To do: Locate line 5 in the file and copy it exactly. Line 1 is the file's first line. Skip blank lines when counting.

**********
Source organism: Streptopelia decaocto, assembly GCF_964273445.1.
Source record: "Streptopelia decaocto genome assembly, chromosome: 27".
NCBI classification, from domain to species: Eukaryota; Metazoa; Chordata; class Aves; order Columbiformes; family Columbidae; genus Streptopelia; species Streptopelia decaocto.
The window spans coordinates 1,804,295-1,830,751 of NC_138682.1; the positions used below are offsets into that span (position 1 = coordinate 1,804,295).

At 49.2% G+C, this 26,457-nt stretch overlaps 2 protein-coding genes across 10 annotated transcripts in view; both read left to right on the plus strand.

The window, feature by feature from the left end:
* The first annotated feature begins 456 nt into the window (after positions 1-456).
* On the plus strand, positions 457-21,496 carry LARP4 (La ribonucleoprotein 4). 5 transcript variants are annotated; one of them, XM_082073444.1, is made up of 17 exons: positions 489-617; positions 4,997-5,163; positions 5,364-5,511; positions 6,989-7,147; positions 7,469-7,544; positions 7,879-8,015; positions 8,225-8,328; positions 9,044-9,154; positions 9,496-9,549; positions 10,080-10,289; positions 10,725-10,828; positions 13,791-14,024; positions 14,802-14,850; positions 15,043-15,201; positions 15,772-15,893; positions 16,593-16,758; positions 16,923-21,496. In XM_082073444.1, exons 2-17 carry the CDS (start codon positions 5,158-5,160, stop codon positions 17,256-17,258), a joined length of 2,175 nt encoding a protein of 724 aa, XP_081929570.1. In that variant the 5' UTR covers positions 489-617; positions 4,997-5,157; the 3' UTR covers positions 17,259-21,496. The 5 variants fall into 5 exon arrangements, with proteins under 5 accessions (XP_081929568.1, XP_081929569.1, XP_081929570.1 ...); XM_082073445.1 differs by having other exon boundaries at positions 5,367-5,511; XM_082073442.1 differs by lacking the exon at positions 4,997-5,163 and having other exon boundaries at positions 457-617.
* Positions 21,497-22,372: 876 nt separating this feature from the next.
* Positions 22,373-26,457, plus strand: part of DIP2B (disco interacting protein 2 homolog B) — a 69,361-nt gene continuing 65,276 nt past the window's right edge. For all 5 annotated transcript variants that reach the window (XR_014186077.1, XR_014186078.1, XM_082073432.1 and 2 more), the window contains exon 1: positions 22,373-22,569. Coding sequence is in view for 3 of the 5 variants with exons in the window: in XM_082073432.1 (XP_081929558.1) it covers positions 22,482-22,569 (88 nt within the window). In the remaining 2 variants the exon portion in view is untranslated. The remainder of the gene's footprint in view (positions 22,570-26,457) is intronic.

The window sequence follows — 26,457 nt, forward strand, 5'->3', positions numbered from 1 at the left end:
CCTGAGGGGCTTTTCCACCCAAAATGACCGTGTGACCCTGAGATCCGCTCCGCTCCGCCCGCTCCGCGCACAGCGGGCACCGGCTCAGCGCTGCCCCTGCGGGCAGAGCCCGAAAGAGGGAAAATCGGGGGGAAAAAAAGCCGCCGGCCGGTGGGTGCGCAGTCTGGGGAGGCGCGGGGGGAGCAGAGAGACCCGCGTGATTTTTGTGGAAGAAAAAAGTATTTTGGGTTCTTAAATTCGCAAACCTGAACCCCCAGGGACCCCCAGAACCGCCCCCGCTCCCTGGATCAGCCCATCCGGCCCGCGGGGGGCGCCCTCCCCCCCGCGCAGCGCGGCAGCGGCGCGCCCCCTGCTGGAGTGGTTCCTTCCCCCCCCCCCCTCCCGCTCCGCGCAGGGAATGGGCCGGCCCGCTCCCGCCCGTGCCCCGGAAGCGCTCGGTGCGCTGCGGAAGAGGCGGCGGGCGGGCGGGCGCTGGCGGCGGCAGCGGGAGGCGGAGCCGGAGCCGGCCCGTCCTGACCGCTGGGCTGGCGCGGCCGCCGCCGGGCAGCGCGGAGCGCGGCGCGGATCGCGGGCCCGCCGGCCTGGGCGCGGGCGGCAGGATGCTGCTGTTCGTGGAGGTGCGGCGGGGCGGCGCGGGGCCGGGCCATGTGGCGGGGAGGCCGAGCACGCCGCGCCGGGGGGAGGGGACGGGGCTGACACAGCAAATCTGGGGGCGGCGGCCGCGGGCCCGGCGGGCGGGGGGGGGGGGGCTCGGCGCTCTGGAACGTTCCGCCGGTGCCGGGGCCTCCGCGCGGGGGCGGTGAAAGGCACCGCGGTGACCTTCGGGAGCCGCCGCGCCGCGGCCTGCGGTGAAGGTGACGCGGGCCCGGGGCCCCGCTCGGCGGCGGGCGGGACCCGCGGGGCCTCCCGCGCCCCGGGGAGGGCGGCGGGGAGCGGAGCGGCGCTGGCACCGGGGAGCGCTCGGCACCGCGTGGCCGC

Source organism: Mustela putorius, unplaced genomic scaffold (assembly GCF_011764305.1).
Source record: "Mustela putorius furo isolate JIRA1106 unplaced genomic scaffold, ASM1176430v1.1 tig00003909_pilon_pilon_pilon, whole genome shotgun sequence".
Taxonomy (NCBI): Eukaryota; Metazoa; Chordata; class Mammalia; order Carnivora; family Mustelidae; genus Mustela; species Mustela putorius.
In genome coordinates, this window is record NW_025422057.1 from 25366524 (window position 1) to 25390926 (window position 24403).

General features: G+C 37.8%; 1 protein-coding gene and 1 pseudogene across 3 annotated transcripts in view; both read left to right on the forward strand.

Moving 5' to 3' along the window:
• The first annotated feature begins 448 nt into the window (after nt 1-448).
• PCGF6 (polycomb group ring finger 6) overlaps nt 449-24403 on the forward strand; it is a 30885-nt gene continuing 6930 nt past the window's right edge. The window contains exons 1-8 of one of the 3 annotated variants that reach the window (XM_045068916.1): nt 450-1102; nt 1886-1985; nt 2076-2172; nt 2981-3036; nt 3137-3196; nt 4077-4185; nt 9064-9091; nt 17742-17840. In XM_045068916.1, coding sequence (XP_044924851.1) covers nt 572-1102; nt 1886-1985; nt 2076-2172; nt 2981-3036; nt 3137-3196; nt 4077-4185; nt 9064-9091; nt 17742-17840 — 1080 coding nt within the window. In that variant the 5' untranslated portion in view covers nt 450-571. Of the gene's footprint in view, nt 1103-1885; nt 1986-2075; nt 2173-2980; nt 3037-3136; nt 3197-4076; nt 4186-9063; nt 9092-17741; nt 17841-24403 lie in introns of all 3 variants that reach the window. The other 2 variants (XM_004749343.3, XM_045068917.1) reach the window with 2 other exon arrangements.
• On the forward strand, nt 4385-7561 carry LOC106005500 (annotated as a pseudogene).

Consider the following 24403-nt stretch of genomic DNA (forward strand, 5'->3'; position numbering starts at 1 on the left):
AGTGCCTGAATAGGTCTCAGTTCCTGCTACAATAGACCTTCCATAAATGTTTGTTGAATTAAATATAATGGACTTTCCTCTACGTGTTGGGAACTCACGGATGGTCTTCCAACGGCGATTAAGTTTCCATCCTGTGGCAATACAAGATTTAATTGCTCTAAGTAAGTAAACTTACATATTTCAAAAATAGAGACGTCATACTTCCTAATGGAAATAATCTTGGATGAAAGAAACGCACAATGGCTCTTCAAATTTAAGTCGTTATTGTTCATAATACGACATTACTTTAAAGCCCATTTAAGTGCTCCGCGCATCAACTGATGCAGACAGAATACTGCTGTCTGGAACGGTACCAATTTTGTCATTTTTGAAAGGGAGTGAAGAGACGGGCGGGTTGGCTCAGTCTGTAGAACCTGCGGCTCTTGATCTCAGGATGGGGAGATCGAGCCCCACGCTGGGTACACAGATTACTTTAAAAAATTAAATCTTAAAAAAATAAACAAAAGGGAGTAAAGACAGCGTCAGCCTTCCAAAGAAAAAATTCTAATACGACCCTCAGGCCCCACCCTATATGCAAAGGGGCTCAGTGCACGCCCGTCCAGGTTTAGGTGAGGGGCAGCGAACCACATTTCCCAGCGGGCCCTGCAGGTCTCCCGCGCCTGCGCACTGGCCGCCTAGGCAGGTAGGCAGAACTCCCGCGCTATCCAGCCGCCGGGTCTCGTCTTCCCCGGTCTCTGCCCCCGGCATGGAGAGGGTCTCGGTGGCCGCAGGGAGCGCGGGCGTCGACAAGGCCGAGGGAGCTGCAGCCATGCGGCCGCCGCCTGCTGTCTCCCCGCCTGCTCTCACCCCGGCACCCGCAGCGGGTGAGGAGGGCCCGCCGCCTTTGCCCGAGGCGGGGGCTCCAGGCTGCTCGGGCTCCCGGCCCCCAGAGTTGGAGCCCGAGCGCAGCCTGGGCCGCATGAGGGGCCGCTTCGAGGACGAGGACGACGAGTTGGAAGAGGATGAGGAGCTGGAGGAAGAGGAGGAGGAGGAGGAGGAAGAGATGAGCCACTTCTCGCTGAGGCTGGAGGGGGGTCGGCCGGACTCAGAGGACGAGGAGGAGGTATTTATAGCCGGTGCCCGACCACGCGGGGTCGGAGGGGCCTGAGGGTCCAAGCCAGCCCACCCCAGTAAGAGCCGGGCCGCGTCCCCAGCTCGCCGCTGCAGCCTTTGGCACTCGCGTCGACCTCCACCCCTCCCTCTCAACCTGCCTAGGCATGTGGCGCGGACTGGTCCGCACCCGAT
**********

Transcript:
At 49.2% G+C, this 26,457-nt stretch overlaps 2 protein-coding genes across 10 annotated transcripts in view; both read left to right on the plus strand.